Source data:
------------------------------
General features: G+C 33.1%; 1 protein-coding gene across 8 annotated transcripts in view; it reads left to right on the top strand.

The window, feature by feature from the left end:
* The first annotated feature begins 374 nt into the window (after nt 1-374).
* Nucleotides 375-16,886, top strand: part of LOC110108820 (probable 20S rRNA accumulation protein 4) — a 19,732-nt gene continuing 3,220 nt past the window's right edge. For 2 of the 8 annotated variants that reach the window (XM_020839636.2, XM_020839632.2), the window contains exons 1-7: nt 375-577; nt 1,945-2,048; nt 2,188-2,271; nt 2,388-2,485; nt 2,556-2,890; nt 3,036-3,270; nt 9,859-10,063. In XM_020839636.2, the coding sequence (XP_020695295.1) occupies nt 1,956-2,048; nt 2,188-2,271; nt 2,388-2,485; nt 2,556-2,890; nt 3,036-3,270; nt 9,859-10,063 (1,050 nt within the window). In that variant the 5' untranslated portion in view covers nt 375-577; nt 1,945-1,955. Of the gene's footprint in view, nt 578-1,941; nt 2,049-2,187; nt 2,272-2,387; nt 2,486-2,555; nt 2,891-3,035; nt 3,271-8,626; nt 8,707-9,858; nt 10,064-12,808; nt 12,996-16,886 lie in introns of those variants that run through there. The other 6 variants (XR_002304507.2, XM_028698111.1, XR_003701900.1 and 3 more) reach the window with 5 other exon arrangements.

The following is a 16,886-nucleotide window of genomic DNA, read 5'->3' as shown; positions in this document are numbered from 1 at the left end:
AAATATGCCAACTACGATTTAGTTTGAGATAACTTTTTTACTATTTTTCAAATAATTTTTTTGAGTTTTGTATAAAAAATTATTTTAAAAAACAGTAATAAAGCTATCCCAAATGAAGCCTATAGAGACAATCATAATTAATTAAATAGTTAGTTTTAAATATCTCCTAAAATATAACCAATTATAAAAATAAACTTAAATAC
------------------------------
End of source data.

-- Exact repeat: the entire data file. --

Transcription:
General features: G+C 33.1%; 1 protein-coding gene across 8 annotated transcripts in view; it reads left to right on the top strand.

The window, feature by feature from the left end:
* The first annotated feature begins 374 nt into the window (after nt 1-374).
* Nucleotides 375-16,886, top strand: part of LOC110108820 (probable 20S rRNA accumulation protein 4) — a 19,732-nt gene continuing 3,220 nt past the window's right edge. For 2 of the 8 annotated variants that reach the window (XM_020839636.2, XM_020839632.2), the window contains exons 1-7: nt 375-577; nt 1,945-2,048; nt 2,188-2,271; nt 2,388-2,485; nt 2,556-2,890; nt 3,036-3,270; nt 9,859-10,063. In XM_020839636.2, the coding sequence (XP_020695295.1) occupies nt 1,956-2,048; nt 2,188-2,271; nt 2,388-2,485; nt 2,556-2,890; nt 3,036-3,270; nt 9,859-10,063 (1,050 nt within the window). In that variant the 5' untranslated portion in view covers nt 375-577; nt 1,945-1,955. Of the gene's footprint in view, nt 578-1,941; nt 2,049-2,187; nt 2,272-2,387; nt 2,486-2,555; nt 2,891-3,035; nt 3,271-8,626; nt 8,707-9,858; nt 10,064-12,808; nt 12,996-16,886 lie in introns of those variants that run through there. The other 6 variants (XR_002304507.2, XM_028698111.1, XR_003701900.1 and 3 more) reach the window with 5 other exon arrangements.

The following is a 16,886-nucleotide window of genomic DNA, read 5'->3' as shown; positions in this document are numbered from 1 at the left end:
AAATATGCCAACTACGATTTAGTTTGAGATAACTTTTTTACTATTTTTCAAATAATTTTTTTGAGTTTTGTATAAAAAATTATTTTAAAAAACAGTAATAAAGCTATCCCAAATGAAGCCTATAGAGACAATCATAATTAATTAAATAGTTAGTTTTAAATATCTCCTAAAATATAACCAATTATAAAAATAAACTTAAATAC